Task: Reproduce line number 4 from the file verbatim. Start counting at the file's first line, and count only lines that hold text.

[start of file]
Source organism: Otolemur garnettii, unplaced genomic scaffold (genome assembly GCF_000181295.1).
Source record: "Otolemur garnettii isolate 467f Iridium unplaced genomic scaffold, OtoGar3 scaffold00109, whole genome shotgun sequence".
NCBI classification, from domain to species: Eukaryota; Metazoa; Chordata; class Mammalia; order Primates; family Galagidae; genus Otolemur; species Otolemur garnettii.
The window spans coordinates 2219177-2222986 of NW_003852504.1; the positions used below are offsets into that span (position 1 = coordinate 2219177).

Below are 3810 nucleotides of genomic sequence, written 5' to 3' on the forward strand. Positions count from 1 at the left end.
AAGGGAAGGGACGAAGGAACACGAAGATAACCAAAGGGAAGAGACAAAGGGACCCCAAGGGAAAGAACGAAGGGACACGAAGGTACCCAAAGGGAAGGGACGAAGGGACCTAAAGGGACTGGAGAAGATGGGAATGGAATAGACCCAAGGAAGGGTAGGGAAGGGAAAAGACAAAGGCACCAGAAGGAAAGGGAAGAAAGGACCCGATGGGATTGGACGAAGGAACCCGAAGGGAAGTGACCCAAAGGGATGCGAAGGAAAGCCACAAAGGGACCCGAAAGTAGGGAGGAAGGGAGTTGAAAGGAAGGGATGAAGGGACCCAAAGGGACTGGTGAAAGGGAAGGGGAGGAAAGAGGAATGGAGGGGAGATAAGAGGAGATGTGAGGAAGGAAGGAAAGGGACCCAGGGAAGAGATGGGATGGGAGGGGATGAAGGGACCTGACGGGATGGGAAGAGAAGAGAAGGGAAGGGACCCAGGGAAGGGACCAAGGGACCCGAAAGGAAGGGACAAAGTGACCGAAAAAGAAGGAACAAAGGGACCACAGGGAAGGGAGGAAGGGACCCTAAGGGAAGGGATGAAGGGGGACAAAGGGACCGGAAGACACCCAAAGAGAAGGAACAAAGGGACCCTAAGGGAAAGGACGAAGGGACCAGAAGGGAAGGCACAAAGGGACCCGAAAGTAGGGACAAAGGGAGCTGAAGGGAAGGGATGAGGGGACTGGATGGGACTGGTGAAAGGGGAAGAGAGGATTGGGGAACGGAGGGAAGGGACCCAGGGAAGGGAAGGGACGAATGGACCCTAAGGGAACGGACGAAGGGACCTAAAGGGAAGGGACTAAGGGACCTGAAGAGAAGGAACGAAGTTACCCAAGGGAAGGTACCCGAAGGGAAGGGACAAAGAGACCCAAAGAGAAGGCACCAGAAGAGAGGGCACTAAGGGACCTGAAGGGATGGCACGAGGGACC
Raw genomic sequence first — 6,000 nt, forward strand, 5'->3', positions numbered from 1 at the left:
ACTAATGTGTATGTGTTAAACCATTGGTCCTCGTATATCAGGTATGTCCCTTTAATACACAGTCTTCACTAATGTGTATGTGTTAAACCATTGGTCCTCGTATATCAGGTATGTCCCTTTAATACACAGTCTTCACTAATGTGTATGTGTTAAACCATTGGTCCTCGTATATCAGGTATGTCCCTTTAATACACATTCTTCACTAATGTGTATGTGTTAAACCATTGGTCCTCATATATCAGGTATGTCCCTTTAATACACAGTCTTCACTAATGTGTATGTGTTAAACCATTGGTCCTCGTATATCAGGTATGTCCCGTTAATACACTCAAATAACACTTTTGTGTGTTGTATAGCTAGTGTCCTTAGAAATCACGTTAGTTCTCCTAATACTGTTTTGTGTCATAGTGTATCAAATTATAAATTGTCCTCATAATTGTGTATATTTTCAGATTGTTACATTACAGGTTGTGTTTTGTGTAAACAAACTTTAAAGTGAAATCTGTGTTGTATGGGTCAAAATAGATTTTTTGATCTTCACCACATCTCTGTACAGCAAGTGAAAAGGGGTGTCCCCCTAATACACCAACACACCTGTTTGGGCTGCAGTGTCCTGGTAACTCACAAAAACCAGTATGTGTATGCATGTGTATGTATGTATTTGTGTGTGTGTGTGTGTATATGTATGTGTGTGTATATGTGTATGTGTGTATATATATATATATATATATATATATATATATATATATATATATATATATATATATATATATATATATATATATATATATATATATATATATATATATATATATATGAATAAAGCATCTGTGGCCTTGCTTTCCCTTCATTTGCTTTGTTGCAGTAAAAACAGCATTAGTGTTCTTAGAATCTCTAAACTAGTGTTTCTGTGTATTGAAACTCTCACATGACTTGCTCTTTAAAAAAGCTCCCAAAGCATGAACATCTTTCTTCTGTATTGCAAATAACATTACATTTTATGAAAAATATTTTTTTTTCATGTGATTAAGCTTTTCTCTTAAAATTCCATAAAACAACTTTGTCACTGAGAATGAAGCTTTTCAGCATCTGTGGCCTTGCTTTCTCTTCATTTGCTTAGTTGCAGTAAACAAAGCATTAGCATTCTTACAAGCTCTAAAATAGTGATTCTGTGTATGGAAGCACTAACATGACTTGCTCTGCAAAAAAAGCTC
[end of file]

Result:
The window spans coordinates 2219177-2222986 of NW_003852504.1; the positions used below are offsets into that span (position 1 = coordinate 2219177).